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Exploring the Use of Dashboards and Business Intelligence Tools for Analysis, Operations, and Reporting

First, uncommented results
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John Hilley

on 24 October 2012

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Transcript of Exploring the Use of Dashboards and Business Intelligence Tools for Analysis, Operations, and Reporting

60 Data Matters in association with Patmos Consulting www.patmosconsulting.com The Landscape Exploring the Use of Dashboards and Business Intelligence Tools for Analysis, Operations, and Reporting Telling Your Story TN Primary Care Association
Leadership Conference
October 25, 2012 Prepared for
The TN Primary Care Assn ANALYSIS & EXECUTION REQUIRES... ANALYSIS AND EXECUTION ALSO REQUIRES... DETERMINING YOUR METRICS TRACKING AND MONITORING DASHBOARD REPORTS Dashboard Dive:
Finance we build a dashboard at this point of presentation...
Clinical Quality? Dashboard Dive: Productivity we build a dashboard at this point of presentation... The visual nature of dashboard graphics can help you tell your story (e.g. quality and productivity improvements) to those who are less familiar than you are with your clinic operations:
Your Board (meeting materials)
Existing and potential patients
newsletters,
clinical outreach and
health educational pieces
Your community
Foundations and other funders
Regulators The healthcare landscape is rapidly shifting and safety net clinics represent one of the major pinch points
Major gains in quality standards will be likely in the commercial sector due to Accountable Care Organizations and other Value-Purchasing initiatives.
Safety net organizations cannot expect their mission to insulate them from similar demands in your market segment; you must get a positive story out that you represent first quality and good productivity to assure that payers and funders continue to consider you go-to resource for the populations you have served so well. With staff involvement and commitment, dashboards and quality initiatives can help you better position your clinic to enhance the mission you have undertaken. Alignment of Resources Ashish K. Jha*,  Arnold M. Epstein and E. John Orav Harvard University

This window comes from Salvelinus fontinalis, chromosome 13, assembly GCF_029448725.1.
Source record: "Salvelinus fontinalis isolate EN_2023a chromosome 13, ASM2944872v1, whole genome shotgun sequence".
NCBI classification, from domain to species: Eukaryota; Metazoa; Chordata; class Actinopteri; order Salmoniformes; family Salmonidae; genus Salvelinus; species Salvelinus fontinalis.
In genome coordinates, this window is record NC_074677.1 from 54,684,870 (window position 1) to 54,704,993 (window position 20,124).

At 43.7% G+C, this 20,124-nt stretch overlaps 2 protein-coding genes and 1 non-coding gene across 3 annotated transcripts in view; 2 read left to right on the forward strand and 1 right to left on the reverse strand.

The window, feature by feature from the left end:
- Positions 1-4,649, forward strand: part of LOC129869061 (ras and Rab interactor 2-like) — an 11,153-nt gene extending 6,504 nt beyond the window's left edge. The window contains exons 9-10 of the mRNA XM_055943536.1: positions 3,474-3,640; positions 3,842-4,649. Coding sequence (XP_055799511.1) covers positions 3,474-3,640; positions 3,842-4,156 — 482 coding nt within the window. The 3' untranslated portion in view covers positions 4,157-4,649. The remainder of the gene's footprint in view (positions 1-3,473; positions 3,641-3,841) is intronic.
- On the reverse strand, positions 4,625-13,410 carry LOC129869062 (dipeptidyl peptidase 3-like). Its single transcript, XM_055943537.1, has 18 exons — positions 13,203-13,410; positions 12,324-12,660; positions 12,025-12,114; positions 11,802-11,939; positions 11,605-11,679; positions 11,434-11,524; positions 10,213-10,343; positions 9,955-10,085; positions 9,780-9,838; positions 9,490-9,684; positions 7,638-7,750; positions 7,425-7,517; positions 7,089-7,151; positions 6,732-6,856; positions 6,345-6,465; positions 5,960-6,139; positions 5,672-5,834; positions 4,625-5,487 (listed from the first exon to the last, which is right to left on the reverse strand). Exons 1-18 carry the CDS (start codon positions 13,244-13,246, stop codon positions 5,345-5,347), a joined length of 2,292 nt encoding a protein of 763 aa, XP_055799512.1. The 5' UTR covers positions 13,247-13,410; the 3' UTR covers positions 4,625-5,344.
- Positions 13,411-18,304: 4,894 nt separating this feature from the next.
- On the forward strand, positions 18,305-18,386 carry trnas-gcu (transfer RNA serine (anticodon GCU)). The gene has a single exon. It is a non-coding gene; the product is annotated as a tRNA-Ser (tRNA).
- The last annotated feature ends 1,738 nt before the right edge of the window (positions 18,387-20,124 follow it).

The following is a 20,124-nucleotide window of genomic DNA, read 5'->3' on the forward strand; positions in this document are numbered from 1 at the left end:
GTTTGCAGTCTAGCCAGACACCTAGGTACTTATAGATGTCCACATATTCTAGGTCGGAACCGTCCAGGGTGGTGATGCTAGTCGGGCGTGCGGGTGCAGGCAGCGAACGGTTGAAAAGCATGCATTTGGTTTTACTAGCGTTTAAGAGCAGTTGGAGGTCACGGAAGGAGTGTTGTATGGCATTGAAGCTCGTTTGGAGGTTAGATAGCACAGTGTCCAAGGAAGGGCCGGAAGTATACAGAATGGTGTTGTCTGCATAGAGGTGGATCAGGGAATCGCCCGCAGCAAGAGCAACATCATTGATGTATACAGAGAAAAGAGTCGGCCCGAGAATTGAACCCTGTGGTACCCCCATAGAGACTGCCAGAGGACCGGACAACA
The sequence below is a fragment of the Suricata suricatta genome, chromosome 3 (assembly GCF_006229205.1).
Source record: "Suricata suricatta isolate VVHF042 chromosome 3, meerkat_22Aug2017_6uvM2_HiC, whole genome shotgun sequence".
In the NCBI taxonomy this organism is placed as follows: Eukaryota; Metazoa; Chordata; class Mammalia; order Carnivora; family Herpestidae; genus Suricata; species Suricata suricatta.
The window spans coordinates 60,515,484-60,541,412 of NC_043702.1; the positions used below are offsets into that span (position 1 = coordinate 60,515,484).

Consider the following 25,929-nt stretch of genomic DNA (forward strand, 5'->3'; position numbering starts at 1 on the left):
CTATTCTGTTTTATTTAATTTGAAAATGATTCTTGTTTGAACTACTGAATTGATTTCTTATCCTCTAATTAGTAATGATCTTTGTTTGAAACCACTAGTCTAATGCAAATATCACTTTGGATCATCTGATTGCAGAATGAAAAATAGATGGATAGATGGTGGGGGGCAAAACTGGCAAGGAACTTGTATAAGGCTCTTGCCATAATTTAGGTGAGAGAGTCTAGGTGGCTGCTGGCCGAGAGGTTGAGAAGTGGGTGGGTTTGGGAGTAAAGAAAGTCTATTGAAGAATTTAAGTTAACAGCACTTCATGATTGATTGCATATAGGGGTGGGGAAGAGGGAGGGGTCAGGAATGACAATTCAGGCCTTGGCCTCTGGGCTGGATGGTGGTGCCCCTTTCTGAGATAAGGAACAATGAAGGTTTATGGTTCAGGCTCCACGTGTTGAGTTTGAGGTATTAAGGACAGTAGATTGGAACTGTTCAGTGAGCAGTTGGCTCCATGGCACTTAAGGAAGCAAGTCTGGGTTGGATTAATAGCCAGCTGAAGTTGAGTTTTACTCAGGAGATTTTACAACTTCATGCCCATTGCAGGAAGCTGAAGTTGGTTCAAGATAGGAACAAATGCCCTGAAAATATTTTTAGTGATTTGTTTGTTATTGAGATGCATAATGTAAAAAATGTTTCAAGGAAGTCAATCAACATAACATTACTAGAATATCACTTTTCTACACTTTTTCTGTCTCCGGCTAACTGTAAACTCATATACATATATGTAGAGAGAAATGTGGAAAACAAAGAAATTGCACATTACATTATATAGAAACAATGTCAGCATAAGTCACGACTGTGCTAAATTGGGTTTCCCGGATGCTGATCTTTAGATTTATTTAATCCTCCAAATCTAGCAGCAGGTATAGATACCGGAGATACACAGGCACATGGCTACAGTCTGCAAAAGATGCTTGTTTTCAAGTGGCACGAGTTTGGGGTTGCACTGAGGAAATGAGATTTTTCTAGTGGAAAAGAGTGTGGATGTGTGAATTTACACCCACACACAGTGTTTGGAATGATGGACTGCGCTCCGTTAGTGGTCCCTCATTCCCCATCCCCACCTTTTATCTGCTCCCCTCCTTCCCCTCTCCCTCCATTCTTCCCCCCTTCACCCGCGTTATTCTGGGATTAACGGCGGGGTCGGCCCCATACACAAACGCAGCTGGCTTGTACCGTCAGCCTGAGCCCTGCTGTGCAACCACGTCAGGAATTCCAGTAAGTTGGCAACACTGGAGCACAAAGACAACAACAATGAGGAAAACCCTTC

…the value-based purchasing program of the Centers for Medicare and Medicaid Services rewards both improvements in care and high achievement. Our findings (Oct 2011) show that safety-net providers, which care for vulnerable populations, start at a lower baseline for performance and should have the ability to improve and receive full payments for quality under the program. But will they improve?
The data on whether safety-net providers can improve as effectively as others are mixed.1,2 Our study raises another concern: The care provided by safety-net providers is generally far more costly than that provided by other hospitals. We cannot be sure whether safety-net providers’ higher costs are due to poor quality management or to the fact that their patient population requires more expensive care. But what is clear is that these hospitals are likely to have fewer resources to invest in quality improvement activities. Thus, how they will fare under value-based purchasing is uncertain.
…We agree that value-based purchasing is a step in the right direction. But we must ensure that it promotes both quality and equity in care.
NOTES
1. Jha AK, Orav EJ, Epstein AM The effect of financial incentives on hospitals that serve poor patients. Ann Intern Med. 2010;
2. Werner RM, Goldman LE, Dudley RA. Comparison of change in quality of care between safety-net and non-safety-net hospitals. JAMA.2008;299:2180–7.
 
From Health Aff January 2012 vol. 31no. 1 249 “…But will they [safety net providers] improve?”
Can and Must Presenters
David Hilley (hilleyhealth@gmail.com),
John Hilley (jhilley@patmosconsulting.com) “…But will they [safety net providers] improve?”
Can and Must Dashboards made possible through our partnership with:


www.agilesense.com 1. How are you preparing the reports you need for clinical quality?

2. As a "safety net provider", how are you addressing the perception that your clinical quality is lower than other market segments?
Full transcript